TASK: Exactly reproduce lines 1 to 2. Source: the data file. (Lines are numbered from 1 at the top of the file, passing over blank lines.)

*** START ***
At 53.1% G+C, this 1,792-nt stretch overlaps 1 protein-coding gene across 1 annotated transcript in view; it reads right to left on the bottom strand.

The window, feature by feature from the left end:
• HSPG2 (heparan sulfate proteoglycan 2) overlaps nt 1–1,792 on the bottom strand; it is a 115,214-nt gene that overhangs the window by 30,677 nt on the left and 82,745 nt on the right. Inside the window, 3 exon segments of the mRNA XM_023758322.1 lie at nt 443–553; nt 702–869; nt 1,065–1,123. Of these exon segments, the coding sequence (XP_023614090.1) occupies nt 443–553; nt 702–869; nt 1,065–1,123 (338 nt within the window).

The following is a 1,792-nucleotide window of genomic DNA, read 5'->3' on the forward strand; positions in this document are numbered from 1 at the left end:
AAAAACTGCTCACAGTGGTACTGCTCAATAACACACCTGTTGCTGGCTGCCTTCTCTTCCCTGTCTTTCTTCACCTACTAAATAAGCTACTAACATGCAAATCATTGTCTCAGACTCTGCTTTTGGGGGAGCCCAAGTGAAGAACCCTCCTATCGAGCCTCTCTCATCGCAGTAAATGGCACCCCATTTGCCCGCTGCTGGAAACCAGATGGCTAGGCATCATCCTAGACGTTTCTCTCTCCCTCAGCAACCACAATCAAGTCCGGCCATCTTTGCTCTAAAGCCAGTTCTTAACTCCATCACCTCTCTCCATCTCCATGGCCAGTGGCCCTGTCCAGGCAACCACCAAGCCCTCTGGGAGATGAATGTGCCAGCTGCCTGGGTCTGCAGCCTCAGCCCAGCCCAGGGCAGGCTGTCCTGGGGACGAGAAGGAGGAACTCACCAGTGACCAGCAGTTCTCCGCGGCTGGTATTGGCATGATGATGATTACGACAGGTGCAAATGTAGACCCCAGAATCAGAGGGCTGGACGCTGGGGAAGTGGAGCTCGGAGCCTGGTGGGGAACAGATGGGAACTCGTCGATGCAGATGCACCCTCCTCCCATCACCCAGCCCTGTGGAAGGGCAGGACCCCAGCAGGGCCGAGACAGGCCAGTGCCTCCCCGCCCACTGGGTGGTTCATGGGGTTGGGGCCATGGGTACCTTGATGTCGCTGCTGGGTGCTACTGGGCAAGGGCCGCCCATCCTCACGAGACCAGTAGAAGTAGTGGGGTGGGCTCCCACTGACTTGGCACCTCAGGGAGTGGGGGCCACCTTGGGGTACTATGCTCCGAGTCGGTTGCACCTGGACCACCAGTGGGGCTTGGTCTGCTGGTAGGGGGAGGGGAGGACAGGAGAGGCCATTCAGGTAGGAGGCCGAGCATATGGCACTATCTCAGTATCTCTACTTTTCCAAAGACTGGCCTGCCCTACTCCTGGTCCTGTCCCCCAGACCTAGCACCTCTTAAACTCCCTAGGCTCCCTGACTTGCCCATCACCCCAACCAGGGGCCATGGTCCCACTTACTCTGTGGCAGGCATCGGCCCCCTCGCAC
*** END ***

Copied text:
At 53.1% G+C, this 1,792-nt stretch overlaps 1 protein-coding gene across 1 annotated transcript in view; it reads right to left on the bottom strand.

The window, feature by feature from the left end: